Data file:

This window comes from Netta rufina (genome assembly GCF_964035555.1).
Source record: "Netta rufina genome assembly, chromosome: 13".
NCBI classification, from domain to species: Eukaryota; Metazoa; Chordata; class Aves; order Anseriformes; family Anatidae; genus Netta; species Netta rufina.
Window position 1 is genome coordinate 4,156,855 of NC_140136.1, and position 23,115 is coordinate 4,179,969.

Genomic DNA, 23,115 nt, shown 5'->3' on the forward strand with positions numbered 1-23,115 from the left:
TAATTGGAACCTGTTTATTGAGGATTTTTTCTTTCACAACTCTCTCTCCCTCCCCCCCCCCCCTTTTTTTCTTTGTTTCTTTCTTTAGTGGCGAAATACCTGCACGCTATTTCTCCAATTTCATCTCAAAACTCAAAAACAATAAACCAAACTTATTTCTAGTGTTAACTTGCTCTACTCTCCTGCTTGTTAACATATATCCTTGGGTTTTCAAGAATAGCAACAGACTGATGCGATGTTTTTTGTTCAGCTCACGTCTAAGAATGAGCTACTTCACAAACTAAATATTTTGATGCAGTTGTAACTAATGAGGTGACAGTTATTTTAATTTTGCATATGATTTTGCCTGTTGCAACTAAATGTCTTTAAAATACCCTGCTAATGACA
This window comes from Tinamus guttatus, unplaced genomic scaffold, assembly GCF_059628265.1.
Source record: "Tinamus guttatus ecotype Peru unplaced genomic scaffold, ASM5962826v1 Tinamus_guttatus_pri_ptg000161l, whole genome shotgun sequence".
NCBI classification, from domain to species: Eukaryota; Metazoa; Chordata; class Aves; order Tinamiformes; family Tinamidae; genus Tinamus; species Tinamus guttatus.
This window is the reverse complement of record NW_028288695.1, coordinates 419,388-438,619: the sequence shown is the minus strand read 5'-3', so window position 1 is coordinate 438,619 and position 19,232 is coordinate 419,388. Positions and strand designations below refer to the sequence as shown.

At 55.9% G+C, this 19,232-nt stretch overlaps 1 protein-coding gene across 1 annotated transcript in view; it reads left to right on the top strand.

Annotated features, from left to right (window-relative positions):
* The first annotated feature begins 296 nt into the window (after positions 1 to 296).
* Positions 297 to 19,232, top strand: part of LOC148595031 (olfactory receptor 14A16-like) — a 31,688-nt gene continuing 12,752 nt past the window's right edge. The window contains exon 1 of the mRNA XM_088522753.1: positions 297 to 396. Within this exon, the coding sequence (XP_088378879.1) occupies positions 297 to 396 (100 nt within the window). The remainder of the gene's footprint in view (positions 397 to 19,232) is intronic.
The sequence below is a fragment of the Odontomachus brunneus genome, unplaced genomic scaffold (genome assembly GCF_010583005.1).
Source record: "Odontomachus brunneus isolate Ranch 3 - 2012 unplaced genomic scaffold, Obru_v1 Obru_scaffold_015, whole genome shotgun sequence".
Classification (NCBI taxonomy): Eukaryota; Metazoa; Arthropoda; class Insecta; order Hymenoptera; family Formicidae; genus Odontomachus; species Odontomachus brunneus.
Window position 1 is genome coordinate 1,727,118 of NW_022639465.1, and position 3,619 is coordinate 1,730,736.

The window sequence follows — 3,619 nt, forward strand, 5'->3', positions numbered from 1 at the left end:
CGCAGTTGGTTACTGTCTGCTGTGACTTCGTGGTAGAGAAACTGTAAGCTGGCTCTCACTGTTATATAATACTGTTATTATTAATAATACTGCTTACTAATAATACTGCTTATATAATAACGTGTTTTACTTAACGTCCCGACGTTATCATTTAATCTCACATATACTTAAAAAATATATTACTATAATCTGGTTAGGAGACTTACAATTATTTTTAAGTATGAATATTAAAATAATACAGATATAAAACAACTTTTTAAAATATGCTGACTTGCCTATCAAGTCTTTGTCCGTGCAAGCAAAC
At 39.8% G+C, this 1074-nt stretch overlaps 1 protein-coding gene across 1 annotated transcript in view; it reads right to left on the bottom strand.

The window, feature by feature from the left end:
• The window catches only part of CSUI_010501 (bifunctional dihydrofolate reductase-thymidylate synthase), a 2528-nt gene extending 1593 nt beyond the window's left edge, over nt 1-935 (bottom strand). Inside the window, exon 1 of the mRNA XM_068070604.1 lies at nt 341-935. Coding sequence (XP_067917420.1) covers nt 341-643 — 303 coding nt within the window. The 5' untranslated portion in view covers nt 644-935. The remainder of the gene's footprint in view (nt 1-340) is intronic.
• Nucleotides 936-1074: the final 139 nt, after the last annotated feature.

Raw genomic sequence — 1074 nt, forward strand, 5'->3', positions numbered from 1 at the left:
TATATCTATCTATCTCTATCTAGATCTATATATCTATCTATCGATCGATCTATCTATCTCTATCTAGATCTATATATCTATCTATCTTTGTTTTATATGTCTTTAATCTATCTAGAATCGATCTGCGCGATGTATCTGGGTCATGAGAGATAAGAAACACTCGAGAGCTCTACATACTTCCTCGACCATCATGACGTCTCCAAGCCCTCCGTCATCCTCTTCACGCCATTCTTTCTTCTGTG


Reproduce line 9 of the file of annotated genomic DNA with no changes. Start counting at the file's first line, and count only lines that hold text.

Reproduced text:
NCBI classification, from domain to species: Eukaryota; Metazoa; Chordata; class Aves; order Tinamiformes; family Tinamidae; genus Tinamus; species Tinamus guttatus.